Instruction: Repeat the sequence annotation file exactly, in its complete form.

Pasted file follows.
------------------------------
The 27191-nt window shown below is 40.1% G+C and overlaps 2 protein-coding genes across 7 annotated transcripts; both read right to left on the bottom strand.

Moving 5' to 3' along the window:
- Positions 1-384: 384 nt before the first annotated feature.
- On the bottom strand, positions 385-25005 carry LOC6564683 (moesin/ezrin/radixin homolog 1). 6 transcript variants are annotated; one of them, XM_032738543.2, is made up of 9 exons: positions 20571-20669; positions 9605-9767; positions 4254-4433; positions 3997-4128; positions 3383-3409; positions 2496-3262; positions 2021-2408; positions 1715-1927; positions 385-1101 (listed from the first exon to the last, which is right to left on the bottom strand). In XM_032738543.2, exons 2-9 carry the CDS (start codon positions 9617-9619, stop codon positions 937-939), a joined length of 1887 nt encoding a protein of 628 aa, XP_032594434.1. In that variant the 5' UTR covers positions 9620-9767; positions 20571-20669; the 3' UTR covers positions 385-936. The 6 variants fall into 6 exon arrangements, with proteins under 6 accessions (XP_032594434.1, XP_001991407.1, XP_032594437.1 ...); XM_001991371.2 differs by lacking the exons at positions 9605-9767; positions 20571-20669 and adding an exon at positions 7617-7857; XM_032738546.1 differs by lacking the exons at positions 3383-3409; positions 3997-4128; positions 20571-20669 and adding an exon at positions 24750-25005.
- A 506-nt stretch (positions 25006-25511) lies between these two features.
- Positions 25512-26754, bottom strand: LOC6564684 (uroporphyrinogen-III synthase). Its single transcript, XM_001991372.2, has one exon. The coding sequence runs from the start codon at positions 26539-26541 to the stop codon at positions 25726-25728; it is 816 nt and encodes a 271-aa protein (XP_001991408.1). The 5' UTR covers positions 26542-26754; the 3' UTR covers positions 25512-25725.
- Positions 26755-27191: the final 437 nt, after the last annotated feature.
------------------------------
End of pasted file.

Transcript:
The 27191-nt window shown below is 40.1% G+C and overlaps 2 protein-coding genes across 7 annotated transcripts; both read right to left on the bottom strand.

Moving 5' to 3' along the window:
- Positions 1-384: 384 nt before the first annotated feature.
- On the bottom strand, positions 385-25005 carry LOC6564683 (moesin/ezrin/radixin homolog 1). 6 transcript variants are annotated; one of them, XM_032738543.2, is made up of 9 exons: positions 20571-20669; positions 9605-9767; positions 4254-4433; positions 3997-4128; positions 3383-3409; positions 2496-3262; positions 2021-2408; positions 1715-1927; positions 385-1101 (listed from the first exon to the last, which is right to left on the bottom strand). In XM_032738543.2, exons 2-9 carry the CDS (start codon positions 9617-9619, stop codon positions 937-939), a joined length of 1887 nt encoding a protein of 628 aa, XP_032594434.1. In that variant the 5' UTR covers positions 9620-9767; positions 20571-20669; the 3' UTR covers positions 385-936. The 6 variants fall into 6 exon arrangements, with proteins under 6 accessions (XP_032594434.1, XP_001991407.1, XP_032594437.1 ...); XM_001991371.2 differs by lacking the exons at positions 9605-9767; positions 20571-20669 and adding an exon at positions 7617-7857; XM_032738546.1 differs by lacking the exons at positions 3383-3409; positions 3997-4128; positions 20571-20669 and adding an exon at positions 24750-25005.
- A 506-nt stretch (positions 25006-25511) lies between these two features.
- Positions 25512-26754, bottom strand: LOC6564684 (uroporphyrinogen-III synthase). Its single transcript, XM_001991372.2, has one exon. The coding sequence runs from the start codon at positions 26539-26541 to the stop codon at positions 25726-25728; it is 816 nt and encodes a 271-aa protein (XP_001991408.1). The 5' UTR covers positions 26542-26754; the 3' UTR covers positions 25512-25725.
- Positions 26755-27191: the final 437 nt, after the last annotated feature.